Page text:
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Supercharged Auroras May Be Visible Across Northern US Tonight

This aurora forecast by the U.S. Space Weather Prediction Center shows the expected northern lights activity for Oct. 7, 2015 during a geomagnetic storm. The storm could make auroras visible as far south as Pennsylvania, Iowa and Oregon, according to an S
This aurora forecast by the U.S. Space Weather Prediction Center shows the expected northern lights activity for Oct. 7, 2015 during a geomagnetic storm. The storm could make auroras visible as far south as Pennsylvania, Iowa and Oregon, according to an SWPC alert.
(Image: © Space Weather Prediction Center/NOAA)

Editor's update for 6:20 pm ET: The Space Weather Prediction Group released a revised alert at 6 p.m. ET today, lowering the geomagnetic storm class to a G1 and a K-index of 5, with auroras now expected to be visible from the northern tier of the U.S., such as northern Michigan and Maine.

A geomagnetic storm kicked up by high-speed solar wind should amplify the northern lights tonight — making them potentially visible as low as Pennsylvania, Iowa and Oregon as the storm intensifies, space weather experts say.

According to an Oct. 7 alert from the National Oceanic and Atmospheric Administration's (NOAA) Space Weather Prediction Center in Boulder, Colorado, the storm will range from strong to extreme, reaching a G3 or greater on NOAA's scale and a K-index of 7 or greater. That means that auroras may be visible much farther south than their usual arctic locales, weather and viewing location permitting.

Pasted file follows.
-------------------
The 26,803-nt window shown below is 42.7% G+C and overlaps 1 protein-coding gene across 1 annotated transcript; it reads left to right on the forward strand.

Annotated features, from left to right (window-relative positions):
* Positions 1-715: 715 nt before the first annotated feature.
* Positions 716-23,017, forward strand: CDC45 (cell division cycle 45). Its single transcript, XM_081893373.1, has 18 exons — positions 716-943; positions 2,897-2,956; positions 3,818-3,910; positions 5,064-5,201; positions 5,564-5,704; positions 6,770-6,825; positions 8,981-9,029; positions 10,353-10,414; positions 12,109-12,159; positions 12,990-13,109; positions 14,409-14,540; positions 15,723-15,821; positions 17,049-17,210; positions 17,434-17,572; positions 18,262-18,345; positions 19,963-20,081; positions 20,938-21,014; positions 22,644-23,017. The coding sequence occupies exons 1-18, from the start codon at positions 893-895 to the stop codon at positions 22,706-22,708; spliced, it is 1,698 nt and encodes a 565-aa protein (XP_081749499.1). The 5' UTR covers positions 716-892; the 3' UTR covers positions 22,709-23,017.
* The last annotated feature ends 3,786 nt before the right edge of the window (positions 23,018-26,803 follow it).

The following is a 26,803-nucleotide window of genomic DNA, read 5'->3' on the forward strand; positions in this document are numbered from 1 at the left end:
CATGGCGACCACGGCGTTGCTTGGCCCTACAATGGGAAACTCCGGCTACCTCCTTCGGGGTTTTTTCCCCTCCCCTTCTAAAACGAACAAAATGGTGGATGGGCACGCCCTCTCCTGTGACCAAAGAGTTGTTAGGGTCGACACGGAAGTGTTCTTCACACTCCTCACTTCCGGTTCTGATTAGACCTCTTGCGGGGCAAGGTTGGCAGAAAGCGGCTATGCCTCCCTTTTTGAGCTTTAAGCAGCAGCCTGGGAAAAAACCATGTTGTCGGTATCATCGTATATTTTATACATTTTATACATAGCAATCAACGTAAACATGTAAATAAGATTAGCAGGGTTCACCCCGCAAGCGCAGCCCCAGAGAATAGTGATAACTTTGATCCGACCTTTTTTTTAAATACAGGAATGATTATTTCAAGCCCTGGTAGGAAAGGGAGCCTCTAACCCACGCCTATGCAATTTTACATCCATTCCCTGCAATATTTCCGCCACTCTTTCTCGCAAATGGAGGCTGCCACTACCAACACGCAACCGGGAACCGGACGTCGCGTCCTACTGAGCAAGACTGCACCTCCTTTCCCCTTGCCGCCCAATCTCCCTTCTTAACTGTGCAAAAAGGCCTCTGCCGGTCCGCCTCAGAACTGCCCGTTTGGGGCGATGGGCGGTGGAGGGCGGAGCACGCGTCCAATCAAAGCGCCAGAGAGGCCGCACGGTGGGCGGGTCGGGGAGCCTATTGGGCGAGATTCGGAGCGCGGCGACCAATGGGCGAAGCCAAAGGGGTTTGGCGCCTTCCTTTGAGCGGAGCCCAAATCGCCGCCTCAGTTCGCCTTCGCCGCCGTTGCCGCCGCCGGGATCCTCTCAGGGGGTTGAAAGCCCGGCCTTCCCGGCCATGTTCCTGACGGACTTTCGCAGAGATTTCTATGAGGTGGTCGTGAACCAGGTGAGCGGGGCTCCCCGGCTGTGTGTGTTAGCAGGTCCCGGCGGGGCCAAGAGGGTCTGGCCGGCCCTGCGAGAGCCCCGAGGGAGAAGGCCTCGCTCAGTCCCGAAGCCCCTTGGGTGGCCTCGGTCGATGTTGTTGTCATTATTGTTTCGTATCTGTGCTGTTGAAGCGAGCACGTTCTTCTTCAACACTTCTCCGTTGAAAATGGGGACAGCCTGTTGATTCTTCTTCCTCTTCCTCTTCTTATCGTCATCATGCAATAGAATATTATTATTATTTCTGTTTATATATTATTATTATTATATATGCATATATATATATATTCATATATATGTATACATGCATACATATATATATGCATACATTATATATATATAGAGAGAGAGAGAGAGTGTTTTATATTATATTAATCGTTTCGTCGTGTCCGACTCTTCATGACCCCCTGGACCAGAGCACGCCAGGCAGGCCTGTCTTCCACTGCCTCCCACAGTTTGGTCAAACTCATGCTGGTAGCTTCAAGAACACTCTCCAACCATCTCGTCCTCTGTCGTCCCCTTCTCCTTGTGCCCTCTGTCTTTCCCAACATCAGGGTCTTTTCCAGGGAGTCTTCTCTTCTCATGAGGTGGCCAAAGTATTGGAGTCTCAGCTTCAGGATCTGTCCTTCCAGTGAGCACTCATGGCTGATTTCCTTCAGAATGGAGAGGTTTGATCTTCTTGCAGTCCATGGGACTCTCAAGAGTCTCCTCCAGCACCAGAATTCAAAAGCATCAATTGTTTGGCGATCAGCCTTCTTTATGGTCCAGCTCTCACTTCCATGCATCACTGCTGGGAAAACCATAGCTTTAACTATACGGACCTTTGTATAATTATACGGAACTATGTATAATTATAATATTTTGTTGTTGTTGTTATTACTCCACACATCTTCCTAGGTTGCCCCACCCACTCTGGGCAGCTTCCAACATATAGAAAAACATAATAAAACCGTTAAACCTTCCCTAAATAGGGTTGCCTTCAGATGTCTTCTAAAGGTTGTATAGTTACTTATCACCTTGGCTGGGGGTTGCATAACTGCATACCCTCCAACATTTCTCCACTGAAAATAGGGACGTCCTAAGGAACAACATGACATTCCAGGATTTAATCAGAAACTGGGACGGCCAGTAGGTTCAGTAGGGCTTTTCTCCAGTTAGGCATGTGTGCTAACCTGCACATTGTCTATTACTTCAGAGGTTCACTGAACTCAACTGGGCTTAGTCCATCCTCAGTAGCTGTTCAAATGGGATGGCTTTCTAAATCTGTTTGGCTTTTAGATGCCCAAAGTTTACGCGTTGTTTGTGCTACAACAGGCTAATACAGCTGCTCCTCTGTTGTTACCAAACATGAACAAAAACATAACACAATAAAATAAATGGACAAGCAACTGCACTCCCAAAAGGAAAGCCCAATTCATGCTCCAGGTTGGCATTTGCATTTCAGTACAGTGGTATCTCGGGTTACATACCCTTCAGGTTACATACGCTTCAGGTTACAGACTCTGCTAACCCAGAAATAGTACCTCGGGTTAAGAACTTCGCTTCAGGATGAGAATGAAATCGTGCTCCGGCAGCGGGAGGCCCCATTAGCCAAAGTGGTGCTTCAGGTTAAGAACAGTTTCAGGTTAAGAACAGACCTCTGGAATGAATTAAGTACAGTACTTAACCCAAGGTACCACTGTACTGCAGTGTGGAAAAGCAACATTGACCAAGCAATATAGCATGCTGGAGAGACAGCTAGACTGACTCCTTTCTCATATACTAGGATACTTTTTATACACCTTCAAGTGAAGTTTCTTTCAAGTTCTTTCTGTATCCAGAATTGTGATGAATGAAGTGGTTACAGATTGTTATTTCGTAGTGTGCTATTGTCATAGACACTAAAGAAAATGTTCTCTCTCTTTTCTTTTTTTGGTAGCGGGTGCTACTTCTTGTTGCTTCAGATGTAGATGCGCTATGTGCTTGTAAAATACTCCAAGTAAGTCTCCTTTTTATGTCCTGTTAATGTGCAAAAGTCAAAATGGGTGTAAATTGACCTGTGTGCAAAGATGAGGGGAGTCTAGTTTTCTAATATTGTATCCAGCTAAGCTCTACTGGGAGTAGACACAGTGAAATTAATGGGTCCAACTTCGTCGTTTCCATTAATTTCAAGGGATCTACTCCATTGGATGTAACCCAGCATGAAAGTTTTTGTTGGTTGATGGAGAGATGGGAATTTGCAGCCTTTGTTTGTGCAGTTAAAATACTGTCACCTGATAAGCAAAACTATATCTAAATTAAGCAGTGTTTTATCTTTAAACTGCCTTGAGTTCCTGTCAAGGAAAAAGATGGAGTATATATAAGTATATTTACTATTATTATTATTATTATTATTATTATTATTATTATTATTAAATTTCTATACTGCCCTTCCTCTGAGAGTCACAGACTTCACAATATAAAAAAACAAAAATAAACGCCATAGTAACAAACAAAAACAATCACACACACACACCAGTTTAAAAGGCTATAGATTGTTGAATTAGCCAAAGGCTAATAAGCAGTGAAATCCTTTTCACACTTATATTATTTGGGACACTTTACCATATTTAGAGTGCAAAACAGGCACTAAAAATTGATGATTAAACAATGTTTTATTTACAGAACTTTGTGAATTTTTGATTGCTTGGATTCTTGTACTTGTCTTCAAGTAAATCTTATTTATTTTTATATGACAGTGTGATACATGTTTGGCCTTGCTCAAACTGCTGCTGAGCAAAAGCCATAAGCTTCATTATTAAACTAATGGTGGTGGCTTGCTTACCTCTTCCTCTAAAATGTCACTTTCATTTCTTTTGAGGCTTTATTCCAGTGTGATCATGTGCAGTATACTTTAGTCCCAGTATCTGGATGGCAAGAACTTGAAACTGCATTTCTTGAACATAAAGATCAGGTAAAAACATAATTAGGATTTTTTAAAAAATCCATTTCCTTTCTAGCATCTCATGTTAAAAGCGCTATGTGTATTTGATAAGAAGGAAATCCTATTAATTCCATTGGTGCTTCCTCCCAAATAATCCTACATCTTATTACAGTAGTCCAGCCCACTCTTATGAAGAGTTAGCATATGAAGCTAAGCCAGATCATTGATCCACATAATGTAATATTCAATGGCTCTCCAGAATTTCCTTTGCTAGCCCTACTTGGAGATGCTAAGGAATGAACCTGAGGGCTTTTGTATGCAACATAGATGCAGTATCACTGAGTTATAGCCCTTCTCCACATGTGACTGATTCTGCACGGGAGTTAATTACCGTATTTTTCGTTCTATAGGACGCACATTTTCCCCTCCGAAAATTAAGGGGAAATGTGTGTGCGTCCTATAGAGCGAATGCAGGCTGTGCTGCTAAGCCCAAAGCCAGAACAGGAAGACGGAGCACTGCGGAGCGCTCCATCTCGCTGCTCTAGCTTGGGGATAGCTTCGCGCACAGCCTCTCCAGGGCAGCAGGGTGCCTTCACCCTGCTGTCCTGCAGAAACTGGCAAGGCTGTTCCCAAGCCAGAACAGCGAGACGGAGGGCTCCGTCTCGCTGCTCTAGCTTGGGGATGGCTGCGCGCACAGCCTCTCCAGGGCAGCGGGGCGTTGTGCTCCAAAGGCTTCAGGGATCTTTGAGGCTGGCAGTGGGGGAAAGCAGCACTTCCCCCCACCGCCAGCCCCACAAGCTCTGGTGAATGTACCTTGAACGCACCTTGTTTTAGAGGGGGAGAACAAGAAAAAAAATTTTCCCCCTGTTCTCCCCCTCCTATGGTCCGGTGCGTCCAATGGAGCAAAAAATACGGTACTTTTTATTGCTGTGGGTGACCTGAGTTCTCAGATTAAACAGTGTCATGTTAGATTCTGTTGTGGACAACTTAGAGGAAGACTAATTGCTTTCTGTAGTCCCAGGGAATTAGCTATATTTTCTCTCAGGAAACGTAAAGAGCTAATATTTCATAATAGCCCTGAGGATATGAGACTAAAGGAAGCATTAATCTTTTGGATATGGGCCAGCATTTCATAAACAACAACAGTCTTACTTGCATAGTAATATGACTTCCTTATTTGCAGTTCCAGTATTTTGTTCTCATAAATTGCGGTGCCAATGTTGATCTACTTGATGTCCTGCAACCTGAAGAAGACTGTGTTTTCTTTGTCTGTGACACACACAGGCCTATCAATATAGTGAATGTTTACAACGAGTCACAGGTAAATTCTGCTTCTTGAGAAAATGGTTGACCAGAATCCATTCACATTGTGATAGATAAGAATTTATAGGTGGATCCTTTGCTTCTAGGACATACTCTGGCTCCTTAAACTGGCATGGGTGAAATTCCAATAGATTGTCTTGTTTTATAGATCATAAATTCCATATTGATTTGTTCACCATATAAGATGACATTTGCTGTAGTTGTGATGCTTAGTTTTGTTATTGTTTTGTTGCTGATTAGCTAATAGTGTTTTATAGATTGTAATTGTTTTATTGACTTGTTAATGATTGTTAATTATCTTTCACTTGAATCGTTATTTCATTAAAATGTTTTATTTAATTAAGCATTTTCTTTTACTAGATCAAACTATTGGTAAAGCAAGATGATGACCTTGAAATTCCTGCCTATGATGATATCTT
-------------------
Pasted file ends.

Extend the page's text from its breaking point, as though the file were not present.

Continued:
If you live in the potential visibility area, the best way to see the northern lights is to be well away from city lights in an area with extremely dark skies. [Best Aurora Photos of 2015]

The geomagnetic storm, which began early last night, was caused by a coronal hole — a gap in the sun's outermost layer and magnetic field that allows the solar wind to stream out forcefully. The hole appears darker than the surrounding area in photos from some watching spacecraft. The solar wind's fast-moving charged gas and plasma particles can fly out at speeds of up to 500 miles (800 kilometers) per second from this type of hole, and when they reach Earth's magnetic field they distort it, causing a geomagnetic storm that can generate auroras in the night sky (as well as potentially interfering with satellite navigation, radio communication and power systems).

This image of the sun released by NOAA's Space Weather Prediction Center shows the location of a coronal hole on the sun, as viewed by NASA's Solar Dynamics Observatory spacecraft on Oct. 6, 2015. Solar wind streaming from the coronal hole is amplifying auroras on Earth, according to the SWPC.
(Image credit: Space Weather Prediction Center/NOAA)

Last night, skywatchers in the Arctic Circle saw an unusually bright outburst of auroras: so bright that they could be seen in the sky alongside shining city lights, according to Spaceweather.com, a website that tracks space weather and skywatching events. Any auroras that materialize further south, as the storm increases in power, will be much dimmer — but still an unusual treat for an area that cannot normally see them.

Editor's note: If you capture an amazing photo of tonight's northern lights or another night sky photo you'd like to share with Space.com and its news partners for a possible story or gallery, send images and comments in to managing editor Tariq Malik at spacephotos@space.com. Good luck!

Email Sarah Lewin at slewin@space.com or follow her @SarahExplains. Follow us @Spacedotcom, Facebook and Google+. Original article on Space.com.

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